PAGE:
Engaging Alumni in the Admissions Process

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Engaging Alumni in the Admissions Process

Attendees at Wisr Summit Series events are increasingly eager to learn not just how peer institutions engage their constituents, from incoming students through alumni, but how they engage them early. Grace Chapin James, Deputy Director of Admissions at the University of Chicago, shared some of UChicago’s tips and tricks for engaging parent communities and alumni in the admissions process at the Portland Research Institution Summit in July 2018.

The Impact of Family Legacy and Alumni In the Admissions Process

Even when controlling for location and academic preparedness, the yield rate of University of Chicago alumni’s children is higher than the general yield rate. Establishing a clear legacy definition in the admissions process is critical to engaging alumni parents without setting unrealistic expectations. At UChicago, legacy means parents, step-parents, grandparents, and step-grandparents who attended either the undergraduate college or graduate programs. While affinity may differ depending on whether the relative was an undergraduate or graduate program alum, these family members represent potential alumni who can play a role in recruiting incoming students.

Alumni parents receive specialized communications that encourage them to share their UChicago experience with their high school student. This includes:

  • Letter reminders about key application dates
  • FAQs about the application process
  • Special yield letter emphasizing affinity for admitted legacy applicant parents
  • Dedicated Admissions office liaison

In all marketing communications, the Admissions team publicizes that “Legacy status, like any unique factor in a strong application, can sometimes add an extra boost if a student is highly qualified but ‘on the fence’ for admission”. Not surprisingly, however, given their greater financial and emotional investment, response rates from alumni parents are among the highest across stakeholder groups in the admissions process. In fact, parent response rates – even when the parent is not a UChicago alum – are higher than alumni response rates.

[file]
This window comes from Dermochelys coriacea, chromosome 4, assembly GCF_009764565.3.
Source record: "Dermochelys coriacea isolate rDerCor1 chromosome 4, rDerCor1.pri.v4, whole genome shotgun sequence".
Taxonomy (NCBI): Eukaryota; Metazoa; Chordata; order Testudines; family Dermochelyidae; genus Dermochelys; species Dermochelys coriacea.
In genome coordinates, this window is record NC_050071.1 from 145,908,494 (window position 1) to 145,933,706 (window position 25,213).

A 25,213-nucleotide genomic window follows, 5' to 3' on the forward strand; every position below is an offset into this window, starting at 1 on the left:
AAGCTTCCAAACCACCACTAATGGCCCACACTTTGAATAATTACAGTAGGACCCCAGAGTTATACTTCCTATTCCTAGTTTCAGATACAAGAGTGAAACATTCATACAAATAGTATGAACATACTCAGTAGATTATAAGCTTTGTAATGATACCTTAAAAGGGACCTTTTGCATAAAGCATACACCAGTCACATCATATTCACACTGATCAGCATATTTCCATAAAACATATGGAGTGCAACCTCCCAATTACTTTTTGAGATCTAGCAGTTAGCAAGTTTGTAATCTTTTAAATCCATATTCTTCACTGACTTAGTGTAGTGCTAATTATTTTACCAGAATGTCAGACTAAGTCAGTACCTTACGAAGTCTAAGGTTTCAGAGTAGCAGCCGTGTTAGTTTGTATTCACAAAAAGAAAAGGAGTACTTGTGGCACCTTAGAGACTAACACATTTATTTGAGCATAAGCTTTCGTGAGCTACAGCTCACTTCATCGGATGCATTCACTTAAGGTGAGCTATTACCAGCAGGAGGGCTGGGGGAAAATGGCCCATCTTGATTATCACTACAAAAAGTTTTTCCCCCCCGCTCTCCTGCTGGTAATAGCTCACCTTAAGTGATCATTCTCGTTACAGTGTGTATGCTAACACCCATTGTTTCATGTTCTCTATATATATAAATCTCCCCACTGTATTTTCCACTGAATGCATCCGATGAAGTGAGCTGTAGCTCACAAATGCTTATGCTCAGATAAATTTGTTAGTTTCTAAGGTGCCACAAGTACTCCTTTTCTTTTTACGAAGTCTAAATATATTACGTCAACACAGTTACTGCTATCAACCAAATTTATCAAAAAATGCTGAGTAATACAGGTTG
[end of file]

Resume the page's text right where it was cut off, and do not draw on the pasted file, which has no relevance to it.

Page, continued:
Alumni as Admissions Ambassadors

There are a number of roles alumni volunteers can play in representing their alma maters and recruiting prospective students. A few examples of how an alum can partner with the University of Chicago in the admissions process include:

  • Assisting an admissions counselor at a local college fair
  • Participating in training to learn how to serve as a model ambassador. In the “Me Too” era, ensuring prospective student safety is a top priority. It’s just one reason the University discontinued their in-person interview process. This training also involves learning how to speak about the University holistically, as some older alums may have had a different experience from what an incoming student can expect
  • Presenting about their work to highlight future internship sites or employment opportunities. With the intense focus on career outcomes, incoming students want to know that their investment in college will be ROI positive. It’s also an excellent opportunity to showcase what a UChicago student can grow into post-graduation

To support these alum volunteers, UChicago Admissions and Alumni Relations collaborate in producing an alumni newsletter (written by the Admissions team), and the Admissions team distributes an alum volunteer that clearly outlines expectations for volunteers representing the University. A few alumni can go a long way in boosting application rates

Admissions is Changing

The University of Chicago is in the process of redesigning their admissions process, with several notable changes, including:

  • Removing the SAT / ACT test requirement
  • Introducing an optional two-minute video introduction opportunity open to all students (replacing the optional alumni and on-campus interviews)
  • Providing new free mentoring technology in partnership with Wisr to further alumni mentorship and support for first-generation and low-income students
  • Providing students who are the first in their families to attend college with a $20,000 scholarship over four years and a guaranteed paid internship for their first summer

The Empower Initiative driving these changes is intended to expand access for first-generation and rural students, enhance financial support for those who serve our communities, and enable student agency and ownership in the college admissions process. These changes also impact the ways alumni volunteers will engage with prospective and admitted students moving forward. As more and more universities make efforts to bring their admissions process into the 21st Century, Alumni Relations and Admissions professionals have an opportunity to collaborate and reimagine the role of alumni engagement.  

Co-founder & President

John Knific is co-founder and President of Wisr. An entrepreneur who is passionate about what education technology can do for students, John's on a mission to tackle the big challenge of getting students connected with jobs after college by engaging alumni.

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